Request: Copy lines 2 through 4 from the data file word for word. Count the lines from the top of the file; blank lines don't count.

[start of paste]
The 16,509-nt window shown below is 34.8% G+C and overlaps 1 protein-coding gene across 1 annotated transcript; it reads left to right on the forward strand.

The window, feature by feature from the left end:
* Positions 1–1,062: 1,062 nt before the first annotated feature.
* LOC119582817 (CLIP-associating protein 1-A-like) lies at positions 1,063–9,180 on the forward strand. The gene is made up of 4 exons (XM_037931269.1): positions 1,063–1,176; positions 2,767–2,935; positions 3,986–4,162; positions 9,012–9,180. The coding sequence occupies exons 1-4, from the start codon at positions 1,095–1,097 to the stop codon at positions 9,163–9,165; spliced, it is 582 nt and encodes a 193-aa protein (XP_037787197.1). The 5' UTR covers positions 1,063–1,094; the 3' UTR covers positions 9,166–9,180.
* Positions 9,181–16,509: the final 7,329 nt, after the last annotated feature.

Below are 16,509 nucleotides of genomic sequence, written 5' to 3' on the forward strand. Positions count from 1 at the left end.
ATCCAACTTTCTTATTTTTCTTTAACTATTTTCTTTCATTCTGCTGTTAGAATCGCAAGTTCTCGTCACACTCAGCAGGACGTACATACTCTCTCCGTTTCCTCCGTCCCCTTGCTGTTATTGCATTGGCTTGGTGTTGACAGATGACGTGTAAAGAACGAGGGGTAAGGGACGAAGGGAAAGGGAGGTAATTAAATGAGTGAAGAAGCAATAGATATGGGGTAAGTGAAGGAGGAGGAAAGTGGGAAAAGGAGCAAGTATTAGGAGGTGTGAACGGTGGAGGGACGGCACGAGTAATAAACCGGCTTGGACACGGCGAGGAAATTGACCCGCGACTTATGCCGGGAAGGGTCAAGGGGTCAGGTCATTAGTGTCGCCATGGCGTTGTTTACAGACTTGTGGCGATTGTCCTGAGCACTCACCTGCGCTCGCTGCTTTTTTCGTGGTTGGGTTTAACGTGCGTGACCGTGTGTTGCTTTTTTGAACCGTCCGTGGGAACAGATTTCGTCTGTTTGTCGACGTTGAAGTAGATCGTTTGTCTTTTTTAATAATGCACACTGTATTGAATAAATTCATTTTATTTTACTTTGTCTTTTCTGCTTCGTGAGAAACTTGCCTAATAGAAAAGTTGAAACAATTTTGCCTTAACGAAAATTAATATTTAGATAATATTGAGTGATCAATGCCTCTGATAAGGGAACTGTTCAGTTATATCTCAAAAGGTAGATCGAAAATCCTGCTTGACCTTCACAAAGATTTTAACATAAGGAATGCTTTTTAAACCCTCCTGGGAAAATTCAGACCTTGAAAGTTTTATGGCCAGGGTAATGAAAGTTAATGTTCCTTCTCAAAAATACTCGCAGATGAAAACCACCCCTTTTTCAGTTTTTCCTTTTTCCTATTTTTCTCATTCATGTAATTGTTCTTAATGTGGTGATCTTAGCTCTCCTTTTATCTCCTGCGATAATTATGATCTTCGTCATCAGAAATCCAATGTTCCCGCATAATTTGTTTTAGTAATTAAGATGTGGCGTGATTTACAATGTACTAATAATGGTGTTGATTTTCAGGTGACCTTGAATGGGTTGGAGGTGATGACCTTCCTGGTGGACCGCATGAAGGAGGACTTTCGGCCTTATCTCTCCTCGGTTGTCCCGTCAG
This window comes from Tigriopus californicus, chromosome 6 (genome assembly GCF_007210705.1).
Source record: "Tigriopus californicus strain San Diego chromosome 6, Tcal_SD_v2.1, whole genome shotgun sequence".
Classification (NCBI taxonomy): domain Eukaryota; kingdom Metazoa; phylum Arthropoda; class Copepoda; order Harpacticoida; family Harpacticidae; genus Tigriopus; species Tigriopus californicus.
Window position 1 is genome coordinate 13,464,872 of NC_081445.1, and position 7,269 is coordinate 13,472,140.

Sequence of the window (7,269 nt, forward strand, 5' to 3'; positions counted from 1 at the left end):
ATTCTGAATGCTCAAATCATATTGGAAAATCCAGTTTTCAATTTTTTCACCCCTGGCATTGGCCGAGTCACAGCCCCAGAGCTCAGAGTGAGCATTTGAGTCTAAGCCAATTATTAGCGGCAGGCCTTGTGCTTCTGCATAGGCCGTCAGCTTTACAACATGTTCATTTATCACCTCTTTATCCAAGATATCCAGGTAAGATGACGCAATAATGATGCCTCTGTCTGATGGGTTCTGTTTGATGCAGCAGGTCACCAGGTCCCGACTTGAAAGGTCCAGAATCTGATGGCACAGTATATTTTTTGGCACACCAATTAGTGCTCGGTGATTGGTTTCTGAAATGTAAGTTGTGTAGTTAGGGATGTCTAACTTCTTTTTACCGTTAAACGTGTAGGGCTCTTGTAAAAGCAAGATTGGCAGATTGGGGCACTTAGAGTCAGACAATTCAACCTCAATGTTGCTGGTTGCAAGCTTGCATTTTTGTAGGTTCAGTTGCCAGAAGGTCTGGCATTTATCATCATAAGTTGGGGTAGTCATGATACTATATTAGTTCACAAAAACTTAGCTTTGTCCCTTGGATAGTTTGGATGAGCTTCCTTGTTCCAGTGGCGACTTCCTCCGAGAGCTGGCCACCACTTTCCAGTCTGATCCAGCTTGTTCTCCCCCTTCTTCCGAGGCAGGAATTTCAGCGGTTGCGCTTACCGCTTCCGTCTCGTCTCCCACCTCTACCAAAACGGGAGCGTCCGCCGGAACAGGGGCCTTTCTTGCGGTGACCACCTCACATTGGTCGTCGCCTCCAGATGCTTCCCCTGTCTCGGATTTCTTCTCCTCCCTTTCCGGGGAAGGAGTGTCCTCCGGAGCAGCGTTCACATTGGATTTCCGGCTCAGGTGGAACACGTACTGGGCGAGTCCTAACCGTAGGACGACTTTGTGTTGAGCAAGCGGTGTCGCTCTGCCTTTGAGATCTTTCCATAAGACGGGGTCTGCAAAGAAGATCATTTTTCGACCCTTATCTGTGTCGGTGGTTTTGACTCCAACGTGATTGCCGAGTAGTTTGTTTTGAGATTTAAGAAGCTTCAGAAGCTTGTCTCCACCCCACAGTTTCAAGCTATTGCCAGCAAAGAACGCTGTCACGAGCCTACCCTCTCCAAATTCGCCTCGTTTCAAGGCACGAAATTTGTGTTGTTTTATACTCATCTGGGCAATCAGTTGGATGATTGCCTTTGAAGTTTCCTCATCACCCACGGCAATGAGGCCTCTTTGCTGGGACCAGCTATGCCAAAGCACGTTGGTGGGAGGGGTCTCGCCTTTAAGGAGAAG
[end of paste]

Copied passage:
The window, feature by feature from the left end:
* Positions 1–1,062: 1,062 nt before the first annotated feature.
* LOC119582817 (CLIP-associating protein 1-A-like) lies at positions 1,063–9,180 on the forward strand. The gene is made up of 4 exons (XM_037931269.1): positions 1,063–1,176; positions 2,767–2,935; positions 3,986–4,162; positions 9,012–9,180. The coding sequence occupies exons 1-4, from the start codon at positions 1,095–1,097 to the stop codon at positions 9,163–9,165; spliced, it is 582 nt and encodes a 193-aa protein (XP_037787197.1). The 5' UTR covers positions 1,063–1,094; the 3' UTR covers positions 9,166–9,180.